The term “symbol” is nothing more than an old-fashioned name for “variable” – a DCL symbol is simply a DCL variable, just as Linux/Unix shells like bash have shell variables. The term “DCL symbol” likely just comes from terminology used by the DCL software developers in the 1970s, probably related to their use of the terms “global and local symbol tables;” the term “symbol” has no more magic in it than that.
Shell variables are very useful, in scripts and on the command line itself, and DCL variables are just as useful for the same purposes. DCL variables are used for arithmetic and string computations/calculations, and as command aliases (short &/or memorable names for more complicated command verbs).
DCL variables can have two types of values (datatypes):
DCL variables have scope (visibility):
:==) operator, are visible at any level, including on the command line (level 0) and within executing command files (scripts, level 1 and higher/deeper).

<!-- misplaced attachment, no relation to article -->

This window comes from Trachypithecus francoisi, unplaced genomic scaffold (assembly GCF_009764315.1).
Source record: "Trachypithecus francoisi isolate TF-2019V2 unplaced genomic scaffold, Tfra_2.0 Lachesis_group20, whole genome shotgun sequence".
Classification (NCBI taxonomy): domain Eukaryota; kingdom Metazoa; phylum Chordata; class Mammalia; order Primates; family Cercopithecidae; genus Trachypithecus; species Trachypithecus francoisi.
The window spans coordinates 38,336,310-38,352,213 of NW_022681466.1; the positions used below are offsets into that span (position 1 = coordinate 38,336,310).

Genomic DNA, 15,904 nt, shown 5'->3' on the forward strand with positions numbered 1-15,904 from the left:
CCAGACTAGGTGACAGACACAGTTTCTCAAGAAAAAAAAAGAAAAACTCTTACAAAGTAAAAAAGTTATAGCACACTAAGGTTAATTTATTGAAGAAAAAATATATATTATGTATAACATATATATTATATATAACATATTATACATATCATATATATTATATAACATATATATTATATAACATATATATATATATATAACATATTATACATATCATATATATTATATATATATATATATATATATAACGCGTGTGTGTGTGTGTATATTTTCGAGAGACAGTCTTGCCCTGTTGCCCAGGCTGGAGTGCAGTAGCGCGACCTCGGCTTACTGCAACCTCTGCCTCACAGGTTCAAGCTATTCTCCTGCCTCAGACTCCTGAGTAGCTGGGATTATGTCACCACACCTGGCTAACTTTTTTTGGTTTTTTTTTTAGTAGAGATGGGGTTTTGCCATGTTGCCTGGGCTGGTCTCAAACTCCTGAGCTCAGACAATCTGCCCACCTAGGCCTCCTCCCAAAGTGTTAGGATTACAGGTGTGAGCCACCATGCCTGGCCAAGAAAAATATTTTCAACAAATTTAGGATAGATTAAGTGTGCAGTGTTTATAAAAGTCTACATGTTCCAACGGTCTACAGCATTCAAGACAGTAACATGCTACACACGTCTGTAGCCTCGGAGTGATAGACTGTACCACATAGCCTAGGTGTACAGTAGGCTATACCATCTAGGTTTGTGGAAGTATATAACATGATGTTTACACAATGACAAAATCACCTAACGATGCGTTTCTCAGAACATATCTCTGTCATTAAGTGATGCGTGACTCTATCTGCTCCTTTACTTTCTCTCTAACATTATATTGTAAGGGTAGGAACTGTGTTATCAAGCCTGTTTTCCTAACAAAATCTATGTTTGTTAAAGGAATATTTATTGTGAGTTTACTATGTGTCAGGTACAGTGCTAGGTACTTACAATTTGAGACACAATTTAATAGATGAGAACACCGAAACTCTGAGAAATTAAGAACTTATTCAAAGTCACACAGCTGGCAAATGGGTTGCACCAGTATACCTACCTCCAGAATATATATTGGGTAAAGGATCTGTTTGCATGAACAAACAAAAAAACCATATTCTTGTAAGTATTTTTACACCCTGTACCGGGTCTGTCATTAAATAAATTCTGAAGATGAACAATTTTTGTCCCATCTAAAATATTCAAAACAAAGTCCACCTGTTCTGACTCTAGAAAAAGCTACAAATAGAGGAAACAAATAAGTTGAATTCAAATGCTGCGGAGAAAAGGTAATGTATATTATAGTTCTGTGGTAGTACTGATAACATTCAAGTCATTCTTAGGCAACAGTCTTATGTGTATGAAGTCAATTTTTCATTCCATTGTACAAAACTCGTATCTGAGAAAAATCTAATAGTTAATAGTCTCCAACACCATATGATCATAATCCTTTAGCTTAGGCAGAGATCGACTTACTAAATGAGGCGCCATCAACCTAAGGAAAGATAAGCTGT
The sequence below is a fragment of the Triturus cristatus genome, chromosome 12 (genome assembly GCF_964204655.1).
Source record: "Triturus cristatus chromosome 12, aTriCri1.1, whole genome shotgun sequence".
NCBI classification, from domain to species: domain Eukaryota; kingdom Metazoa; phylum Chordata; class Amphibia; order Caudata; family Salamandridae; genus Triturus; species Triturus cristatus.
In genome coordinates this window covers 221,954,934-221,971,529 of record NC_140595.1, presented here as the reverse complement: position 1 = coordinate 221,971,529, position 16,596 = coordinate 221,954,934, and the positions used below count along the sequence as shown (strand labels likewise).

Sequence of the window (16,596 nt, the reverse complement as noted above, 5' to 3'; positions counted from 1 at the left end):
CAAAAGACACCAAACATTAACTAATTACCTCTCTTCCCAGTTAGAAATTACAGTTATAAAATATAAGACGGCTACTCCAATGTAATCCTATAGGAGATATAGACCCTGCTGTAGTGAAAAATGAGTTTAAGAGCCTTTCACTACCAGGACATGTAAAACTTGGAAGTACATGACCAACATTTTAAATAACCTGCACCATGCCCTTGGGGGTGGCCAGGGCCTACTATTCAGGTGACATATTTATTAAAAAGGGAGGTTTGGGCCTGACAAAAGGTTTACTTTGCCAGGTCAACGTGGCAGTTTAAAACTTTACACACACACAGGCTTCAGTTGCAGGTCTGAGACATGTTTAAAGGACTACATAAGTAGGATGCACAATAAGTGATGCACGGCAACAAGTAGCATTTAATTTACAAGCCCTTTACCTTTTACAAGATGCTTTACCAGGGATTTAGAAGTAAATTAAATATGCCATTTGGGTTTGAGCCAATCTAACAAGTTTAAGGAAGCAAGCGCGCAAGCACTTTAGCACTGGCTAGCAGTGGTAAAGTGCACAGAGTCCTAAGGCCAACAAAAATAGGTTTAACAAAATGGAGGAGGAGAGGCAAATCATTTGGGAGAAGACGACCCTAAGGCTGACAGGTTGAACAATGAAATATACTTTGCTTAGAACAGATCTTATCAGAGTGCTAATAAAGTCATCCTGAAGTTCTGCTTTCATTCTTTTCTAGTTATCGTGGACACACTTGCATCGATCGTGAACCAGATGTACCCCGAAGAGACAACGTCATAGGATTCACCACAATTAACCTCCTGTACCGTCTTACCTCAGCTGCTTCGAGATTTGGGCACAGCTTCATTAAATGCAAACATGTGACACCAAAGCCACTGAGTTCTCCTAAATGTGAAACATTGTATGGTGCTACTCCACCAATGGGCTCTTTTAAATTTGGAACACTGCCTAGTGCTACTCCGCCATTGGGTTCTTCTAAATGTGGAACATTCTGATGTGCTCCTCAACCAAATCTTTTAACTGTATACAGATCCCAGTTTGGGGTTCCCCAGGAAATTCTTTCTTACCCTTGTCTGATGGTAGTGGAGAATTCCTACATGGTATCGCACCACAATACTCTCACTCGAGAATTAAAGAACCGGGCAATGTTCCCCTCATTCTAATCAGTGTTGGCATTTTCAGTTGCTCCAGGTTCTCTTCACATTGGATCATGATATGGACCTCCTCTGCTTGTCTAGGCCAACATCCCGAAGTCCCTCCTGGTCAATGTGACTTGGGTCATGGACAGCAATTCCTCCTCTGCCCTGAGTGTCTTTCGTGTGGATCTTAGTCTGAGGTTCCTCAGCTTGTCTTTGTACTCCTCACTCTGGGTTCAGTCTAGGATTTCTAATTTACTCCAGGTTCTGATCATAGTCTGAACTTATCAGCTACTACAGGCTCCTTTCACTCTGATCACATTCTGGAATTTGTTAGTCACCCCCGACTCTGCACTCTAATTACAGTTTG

:=) operator, usually used and visible only within command files where created (and in nested command files).
A DCL symbol can be used as a command alias – the global variable's value is a string of characters, the first element or “word” of which is an executable DCL command; for example:
$ ls == "DIRECTORY /SIZE /DATE /PROTECTION" $ ls com:*.com;0 Directory DSA2:[JSMITH.COM] BELL.COM;2 4 20-SEP-2017 09:41:19.35 (RWED,RWED,,) ... BUILD.COM;1 1 26-JUL-1997 17:48:20.58 (RWED,RWED,RE,) CD.COM;1 6 9-FEB-2016 08:51:05.90 (RWED,RWED,,) CLS.COM;10 5 11-FEB-2016 10:41:25.45 (RWED,RWED,,) ... Total of 37 files, 247 blocks.
A DCL variable can be used as a counter – this example might be found in a command file (script):
$ count = 0 ! create and initialize $LOOP: $ IF count .gt. 10 THEN GOTO LOOP_EXIT $ WRITE sys$output "Loop iteration: ", count $ count = count + 1 $ GOTO LOOP $LOOP_EXIT: $ EXIT 1
Message strings can be built-up (concatenated) using string variables:
$ Brother == "John" $ Sister == "Jane" $ WRITE sys$output Sister, " & ", Brother, " are siblings." Jane & John are siblings. $ DELETE /SYMBOL /GLOBAL Sister $ DELETE /SYMBOL /GLOBAL Brother
These examples only scratch the surface of what's possible with DCL variables. The best places to learn more are to read existing command files, including your system's own SYS$SYLOGIN script, your own LOGIN.COM file, and various application or utility scripts that may be available.